Boy, take a look at the cover at the above link. That George Roussos image (miscredited to Bernard Baily in the actual book) has been amusing me for years, and the fact that they used it for the cover proves that someone at DC has a sense of humor. Between J'Onn J'Onzz's leer and the fact that his hand is a bit hard to track down in all that green, you have the kind of cover that keeps slashers happy and content at night. I like that.
The cover is taken from the first page of B & B's #50. Using two of DC's perennial back-up stars to launch a series seems an odd move in retrospect, and yet...it worked. Bob Haney took a few liberties here and there in the details, but it's a perfectly acceptable story from that era. Roussos' art looks a bit cruder than you'd expect from DC at the time, but it's atmospheric and tells the story well.
#51 benefits immensely from some fine, fine art by Howard Purcell. The people from Atlantis have a fondness for fin-backed helmets that I don't recall seeing elsewhere, but some panels are almost nightmarishly creepy. Plus, Aquaman and Hawkman are more or less spot-on - always a plus.
Bob Kanigher takes over as writer and editor for #52 only and it's...well, it's a Kanigher war comic. The characters are as fearless as you would imagine, and the Joe Kubert art is excellent. It's nice to see the three "battle stars" together, along with the special surprise. Of course, this was Sgt. Rock's first appearance in B & B, something Kanigher I'm sure later regretted. But more on that another day.
#53 is...Alex Toth? Really? Yep, there he is, drawing Flash, Atom, and a baddie named "Atilla-5." This might be where Haney's stories started getting a little odd, but that's probably something a smarter person than me should analyze. Unfortunately, this story is the cause of one of my beefs with this book. How in the WORLD do you lose pages from an Alex Toth story and end up reproducing them photographically? Especially when the story had been reprinted in a previous hardcover (The Greatest Team-Up Stories Ever Told) that was still in print in trade form until relatively recently? I sit and look at the pages and just shake my head, since they look to be from that earlier hardcover. I'd love to know the circumstances behind that.
Look, #54 has the Teen Titans! Well, not really, but this story directly led to the TT. The dialogue isn't nearly as "gear" as it would later be and Haney does manage to tattoo a little personality onto the bland boy sidekicks. Bruno Premiani's art is stiff, but expressive and wonderful. I just can't praise it enough.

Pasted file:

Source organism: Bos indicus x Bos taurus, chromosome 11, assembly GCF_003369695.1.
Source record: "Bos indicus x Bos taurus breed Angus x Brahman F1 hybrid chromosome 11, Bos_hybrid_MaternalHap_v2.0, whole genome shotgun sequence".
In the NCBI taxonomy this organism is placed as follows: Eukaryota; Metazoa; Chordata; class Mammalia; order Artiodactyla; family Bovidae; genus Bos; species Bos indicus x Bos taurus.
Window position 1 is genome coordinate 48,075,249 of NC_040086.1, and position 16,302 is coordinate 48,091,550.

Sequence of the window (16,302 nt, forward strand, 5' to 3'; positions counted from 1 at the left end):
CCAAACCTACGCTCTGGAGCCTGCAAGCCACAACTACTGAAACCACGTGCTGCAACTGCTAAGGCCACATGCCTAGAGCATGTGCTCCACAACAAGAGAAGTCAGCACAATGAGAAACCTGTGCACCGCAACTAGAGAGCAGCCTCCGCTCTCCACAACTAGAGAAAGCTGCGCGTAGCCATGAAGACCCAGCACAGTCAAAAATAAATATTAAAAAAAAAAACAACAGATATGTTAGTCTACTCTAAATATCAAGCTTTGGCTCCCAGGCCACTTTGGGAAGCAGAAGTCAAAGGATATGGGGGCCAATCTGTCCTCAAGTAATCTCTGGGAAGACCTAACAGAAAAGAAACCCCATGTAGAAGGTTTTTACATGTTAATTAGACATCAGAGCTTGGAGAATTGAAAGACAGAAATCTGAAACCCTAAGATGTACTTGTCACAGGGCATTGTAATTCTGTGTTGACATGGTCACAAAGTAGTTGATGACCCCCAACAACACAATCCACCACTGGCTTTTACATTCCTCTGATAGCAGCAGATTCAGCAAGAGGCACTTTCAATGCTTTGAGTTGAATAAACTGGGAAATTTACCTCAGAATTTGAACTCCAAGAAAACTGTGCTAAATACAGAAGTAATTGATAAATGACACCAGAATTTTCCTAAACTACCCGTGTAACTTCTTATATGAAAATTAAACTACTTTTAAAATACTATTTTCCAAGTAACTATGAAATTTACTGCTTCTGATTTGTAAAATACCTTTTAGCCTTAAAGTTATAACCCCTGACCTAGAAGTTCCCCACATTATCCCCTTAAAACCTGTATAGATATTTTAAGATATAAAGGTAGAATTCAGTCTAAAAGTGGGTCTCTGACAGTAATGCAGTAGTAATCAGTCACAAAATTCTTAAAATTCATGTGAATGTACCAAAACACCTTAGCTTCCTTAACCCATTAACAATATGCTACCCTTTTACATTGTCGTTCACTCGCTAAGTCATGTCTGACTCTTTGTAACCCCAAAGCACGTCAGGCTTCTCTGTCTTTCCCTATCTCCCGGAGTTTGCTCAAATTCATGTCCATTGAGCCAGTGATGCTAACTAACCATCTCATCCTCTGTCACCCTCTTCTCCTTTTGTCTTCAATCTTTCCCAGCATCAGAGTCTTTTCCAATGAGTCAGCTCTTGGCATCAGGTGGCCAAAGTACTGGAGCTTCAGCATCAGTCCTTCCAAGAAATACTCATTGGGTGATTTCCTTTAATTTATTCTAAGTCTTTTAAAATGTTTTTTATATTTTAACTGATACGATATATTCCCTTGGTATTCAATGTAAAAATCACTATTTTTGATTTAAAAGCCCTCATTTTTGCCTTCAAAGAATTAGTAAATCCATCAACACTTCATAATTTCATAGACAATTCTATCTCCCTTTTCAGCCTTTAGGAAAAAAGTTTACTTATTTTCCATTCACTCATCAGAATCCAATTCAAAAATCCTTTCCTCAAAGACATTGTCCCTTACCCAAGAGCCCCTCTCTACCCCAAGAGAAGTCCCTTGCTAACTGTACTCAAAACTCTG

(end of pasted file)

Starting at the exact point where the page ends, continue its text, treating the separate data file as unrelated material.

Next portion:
I love the Metal Men and I love Ramona Fradon, so #55 is a treat. I've always felt that Haney was one of the few writers besides Kanigher who "got" the Metal Men and this is his first crack at them. Fradon's art makes just about anything better (even that 1970s Plastic Man series), so you can't go wrong with her versions of any of the characters.
It's my pleasure to own a copy of #56 and it's surprisingly well-rounded, all things considered. I sure don't remember Iris West being quite so nasty to Barry Allen in his regular book though. As for Baily's artwork, it's stiffer than I remember it (though still pretty good). He did great work before and after, so perhaps this was just symptomatic of trying to draw "house style" or just lack of interest. One oddity - his complete inability to draw Superman's "S" shield properly.
We skip #57 and #58 (the Metamorpho tryouts) and head straight into #59. First Batman team-up! An excellent Gil Kane cover and nice Fradon interiors keep the art side going strong. As for the story, it has an ingenious time travel gimmick that you should not think about at all or you will be utterly baffled. Also on display is Batman doing something stupid and the public being intensely gullible. In many ways, this issue foreshadows many a B & B to come.
All in all, an entertaining book despite my quibbles. But then, I'm hardly unbiased. Your mileage may vary.
As Bob Haney used to sign off, "B & B seeing you!"
Sunday, March 15, 2009
Kathy Horan - Found! (And She Didn't Even Know She Was Lost!)
Who is Kathy Horan, anyway? Well, long story short, she was an American living in Japan who appeared in a number of Japanese movies. As you can see on her IMDB page, she has decent-sized roles in such cinema legends as THE GREEN SLIME, GENOCIDE : WAR OF THE INSECTS, and GOKE, BODY SNATCHER FROM HELL. Besides those, she also turns up in KING KONG ESCAPES, LATITUDE ZERO, and THE X FROM OUTER SPACE. She had an exciting screen presence for someone who was essentially an amateur, and she was quite attractive as well. She's on the cover of the U.K. R2 DVD of GOKE and you can see a decent shot of her on this page from production company Shochiku. She's the non-Japanese person, obviously.
Beyond that, she was a mystery. Heck, there was even confusion as to whether her name was "Kathy Horan" or "Cathy Horlan". Like most gaijin in Japanese movies, she eventually disappeared, leaving no clues about herself except the films in which she appeared.
Until, remarkably, I got involved.
As you might have gathered, I have a fascination with the foreigners in Japanese movies. Kathy Horan was definitely very high on my list of actors who interested me. Periodically, I plug their names and relevant keywords into search engines to see what I discover. Usually, I get nothing. But one night, somehow, I stumbled onto what I deduced might be Kathy Horan's e-mail address.